A private John Fredriksen company’s stake of more than 16% in International Seaways may be primarily for investment purposes, but the New York company isn’t taking any chances.

Lois Zabrocky-led Seaways announced on Monday that it has approved a stockholder rights plan — known informally as a “poison pill” — that would effectively stop an investor from owning more than 17.5% of the company.

Rationale for the pill

“The rights plan will reduce the likelihood that any person or group gains control of the company through open market accumulation, or other tactics potentially disadvantaging the interests of all stockholders, without paying all stockholders an appropriate control premium or providing the company’s board of directors sufficient time to make informed decisions in the best interest of all stockholders,” Seaways said in a securities filing.

Famatown first revealed its 16% holding in Seaways on 28 April, essentially using boilerplate language to describe its reason for becoming the owner’s largest shareholder.

This came at a time when Fredriksen was also moving on Belgian tanker giant Euronav, whose board is welcoming a merger with public company Frontline but facing a proxy fight from its largest shareholder, the Saverys family.

On 29 April Fredriksen lieutenant Gunnar Winther Eliassen told TradeWinds the stake was “a standalone financial investment,” yet at the same time left the door open to other possibilities including “a broader consolidation play”.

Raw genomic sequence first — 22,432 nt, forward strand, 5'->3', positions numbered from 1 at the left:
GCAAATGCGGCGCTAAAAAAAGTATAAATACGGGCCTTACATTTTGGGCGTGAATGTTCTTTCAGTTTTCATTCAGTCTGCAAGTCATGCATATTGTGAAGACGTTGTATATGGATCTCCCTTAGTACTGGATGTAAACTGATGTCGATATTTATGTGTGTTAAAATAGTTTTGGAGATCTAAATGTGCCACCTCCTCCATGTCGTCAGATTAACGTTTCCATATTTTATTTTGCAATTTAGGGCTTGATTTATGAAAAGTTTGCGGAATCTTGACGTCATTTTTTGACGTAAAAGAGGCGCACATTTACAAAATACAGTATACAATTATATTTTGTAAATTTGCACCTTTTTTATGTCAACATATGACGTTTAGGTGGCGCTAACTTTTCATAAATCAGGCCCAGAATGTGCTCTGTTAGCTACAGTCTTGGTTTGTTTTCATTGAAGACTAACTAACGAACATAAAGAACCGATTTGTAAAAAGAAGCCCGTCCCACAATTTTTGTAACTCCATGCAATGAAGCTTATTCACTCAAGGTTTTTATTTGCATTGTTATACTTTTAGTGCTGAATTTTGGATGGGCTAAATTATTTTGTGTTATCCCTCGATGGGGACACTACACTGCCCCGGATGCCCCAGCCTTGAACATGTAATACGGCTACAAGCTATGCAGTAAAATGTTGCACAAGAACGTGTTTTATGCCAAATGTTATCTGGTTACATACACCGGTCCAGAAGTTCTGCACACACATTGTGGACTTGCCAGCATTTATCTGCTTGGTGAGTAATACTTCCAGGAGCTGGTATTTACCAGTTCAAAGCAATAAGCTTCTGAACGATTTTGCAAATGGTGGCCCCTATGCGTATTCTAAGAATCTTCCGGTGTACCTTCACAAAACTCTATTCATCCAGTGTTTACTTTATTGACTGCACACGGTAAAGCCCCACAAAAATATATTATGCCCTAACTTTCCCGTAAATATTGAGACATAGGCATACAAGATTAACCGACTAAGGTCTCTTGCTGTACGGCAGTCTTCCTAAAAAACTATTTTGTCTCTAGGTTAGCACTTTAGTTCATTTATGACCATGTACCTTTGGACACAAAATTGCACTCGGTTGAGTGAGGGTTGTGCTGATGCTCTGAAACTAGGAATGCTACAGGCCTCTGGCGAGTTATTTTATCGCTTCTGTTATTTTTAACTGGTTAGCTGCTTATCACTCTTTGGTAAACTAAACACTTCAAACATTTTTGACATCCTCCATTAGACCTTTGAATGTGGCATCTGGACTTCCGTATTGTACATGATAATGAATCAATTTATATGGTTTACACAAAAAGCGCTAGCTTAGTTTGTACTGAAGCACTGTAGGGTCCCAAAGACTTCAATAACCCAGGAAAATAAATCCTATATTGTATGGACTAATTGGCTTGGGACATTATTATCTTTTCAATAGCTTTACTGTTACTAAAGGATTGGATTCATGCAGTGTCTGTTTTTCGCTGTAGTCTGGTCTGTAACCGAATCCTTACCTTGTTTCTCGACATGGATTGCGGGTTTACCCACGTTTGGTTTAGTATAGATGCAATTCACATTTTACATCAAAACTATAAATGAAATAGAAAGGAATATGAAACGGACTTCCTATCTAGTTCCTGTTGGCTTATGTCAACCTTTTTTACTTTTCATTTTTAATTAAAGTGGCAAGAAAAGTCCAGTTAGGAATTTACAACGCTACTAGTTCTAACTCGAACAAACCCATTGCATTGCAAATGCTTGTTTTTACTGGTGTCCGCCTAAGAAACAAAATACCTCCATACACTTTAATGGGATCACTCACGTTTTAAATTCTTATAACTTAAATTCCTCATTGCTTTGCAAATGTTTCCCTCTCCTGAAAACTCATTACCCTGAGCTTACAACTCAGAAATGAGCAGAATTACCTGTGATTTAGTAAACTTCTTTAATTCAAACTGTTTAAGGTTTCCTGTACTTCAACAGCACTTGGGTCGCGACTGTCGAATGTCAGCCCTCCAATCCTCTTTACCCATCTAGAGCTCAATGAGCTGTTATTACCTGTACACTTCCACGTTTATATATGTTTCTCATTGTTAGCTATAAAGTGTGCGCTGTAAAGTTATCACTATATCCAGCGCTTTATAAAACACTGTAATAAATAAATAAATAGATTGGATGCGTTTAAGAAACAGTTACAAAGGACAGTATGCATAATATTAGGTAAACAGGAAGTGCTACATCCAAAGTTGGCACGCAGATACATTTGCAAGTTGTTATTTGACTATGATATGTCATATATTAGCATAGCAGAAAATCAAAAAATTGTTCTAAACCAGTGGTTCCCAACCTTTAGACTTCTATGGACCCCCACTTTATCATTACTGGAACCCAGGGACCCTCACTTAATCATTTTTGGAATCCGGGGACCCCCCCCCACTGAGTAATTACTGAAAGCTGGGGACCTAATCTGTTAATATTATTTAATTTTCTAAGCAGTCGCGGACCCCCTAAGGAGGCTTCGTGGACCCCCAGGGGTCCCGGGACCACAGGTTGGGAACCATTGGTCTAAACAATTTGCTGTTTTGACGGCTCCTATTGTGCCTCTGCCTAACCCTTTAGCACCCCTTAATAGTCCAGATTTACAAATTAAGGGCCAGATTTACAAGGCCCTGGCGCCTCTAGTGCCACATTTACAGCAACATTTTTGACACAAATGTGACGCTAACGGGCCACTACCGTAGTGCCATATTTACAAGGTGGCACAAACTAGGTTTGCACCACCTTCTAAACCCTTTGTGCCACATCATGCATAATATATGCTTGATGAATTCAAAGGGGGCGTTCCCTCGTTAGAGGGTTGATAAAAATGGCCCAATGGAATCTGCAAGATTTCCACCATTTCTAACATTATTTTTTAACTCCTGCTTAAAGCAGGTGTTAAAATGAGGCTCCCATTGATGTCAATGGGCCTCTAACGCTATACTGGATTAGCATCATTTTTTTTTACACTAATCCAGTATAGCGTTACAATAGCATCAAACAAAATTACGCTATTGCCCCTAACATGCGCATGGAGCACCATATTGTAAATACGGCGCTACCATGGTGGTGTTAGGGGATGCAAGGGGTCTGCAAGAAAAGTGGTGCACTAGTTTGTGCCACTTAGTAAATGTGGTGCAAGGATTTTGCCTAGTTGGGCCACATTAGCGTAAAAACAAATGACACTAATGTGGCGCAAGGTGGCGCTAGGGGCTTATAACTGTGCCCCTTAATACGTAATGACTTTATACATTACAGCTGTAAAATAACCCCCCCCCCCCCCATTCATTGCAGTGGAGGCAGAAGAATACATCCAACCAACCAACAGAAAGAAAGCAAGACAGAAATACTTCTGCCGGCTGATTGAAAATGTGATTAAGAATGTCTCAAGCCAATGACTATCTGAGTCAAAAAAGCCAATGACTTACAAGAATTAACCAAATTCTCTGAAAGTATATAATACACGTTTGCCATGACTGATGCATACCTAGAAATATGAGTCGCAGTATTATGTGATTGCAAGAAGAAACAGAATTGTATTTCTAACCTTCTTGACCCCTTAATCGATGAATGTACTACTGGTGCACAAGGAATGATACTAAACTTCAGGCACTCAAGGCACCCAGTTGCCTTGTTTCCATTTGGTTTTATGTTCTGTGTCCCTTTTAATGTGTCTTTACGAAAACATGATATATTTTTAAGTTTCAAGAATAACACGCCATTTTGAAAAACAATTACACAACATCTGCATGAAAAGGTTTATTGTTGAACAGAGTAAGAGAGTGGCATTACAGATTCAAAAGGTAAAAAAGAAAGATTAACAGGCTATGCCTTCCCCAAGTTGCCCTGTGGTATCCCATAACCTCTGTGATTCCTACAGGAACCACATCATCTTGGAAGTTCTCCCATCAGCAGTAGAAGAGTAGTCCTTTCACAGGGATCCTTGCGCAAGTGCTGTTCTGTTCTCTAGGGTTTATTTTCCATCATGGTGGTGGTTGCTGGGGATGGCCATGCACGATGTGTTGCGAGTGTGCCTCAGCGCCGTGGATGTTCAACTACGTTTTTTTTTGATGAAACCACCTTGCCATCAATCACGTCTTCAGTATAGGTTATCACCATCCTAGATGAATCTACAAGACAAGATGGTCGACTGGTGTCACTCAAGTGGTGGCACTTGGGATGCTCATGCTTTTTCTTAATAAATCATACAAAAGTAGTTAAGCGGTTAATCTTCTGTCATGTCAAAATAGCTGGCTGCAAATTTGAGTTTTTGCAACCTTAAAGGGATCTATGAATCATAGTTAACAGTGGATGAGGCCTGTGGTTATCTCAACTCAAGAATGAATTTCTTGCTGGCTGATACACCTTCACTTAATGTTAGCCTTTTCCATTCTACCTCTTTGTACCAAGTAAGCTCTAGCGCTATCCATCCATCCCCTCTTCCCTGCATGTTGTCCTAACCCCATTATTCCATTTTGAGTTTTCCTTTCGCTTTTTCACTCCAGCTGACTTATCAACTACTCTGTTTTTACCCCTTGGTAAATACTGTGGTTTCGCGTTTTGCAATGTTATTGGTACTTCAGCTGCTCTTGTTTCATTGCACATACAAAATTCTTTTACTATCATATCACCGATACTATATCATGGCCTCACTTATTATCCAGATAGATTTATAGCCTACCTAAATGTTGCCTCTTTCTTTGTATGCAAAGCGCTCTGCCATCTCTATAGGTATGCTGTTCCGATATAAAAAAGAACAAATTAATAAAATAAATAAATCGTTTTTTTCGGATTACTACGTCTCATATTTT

Seaways has been a close ally of Euronav, teaming on an acquisition of VLCCs from the former Gener8 Maritime, owning two FSOs together and partnering in the Tankers International VLCC pool.

The stockholder rights agreement effectively penalises any investor who exceeds the 17.5% threshold by subjecting it to heavy dilution.

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In such a case, Seaways can grant rights to existing stockholders at a given exercise price that have a value of double the price paid. These rights can then be converted into common Seaways shares. The rights do not apply to the offending shareholder, called an “acquiring person”.

Such plans are commonplace in M&A scenarios.

“A company doesn’t adopt a poison pill to prevent a merger from happening, it does so to slow down the process,” one veteran investment banker told TradeWinds.

“The poison pill is the board’s way of telling the potential acquirer, ‘You are not getting the company without negotiating with us.”

Seaways shares were down more than 6% on Monday in another bloody day for the broader market.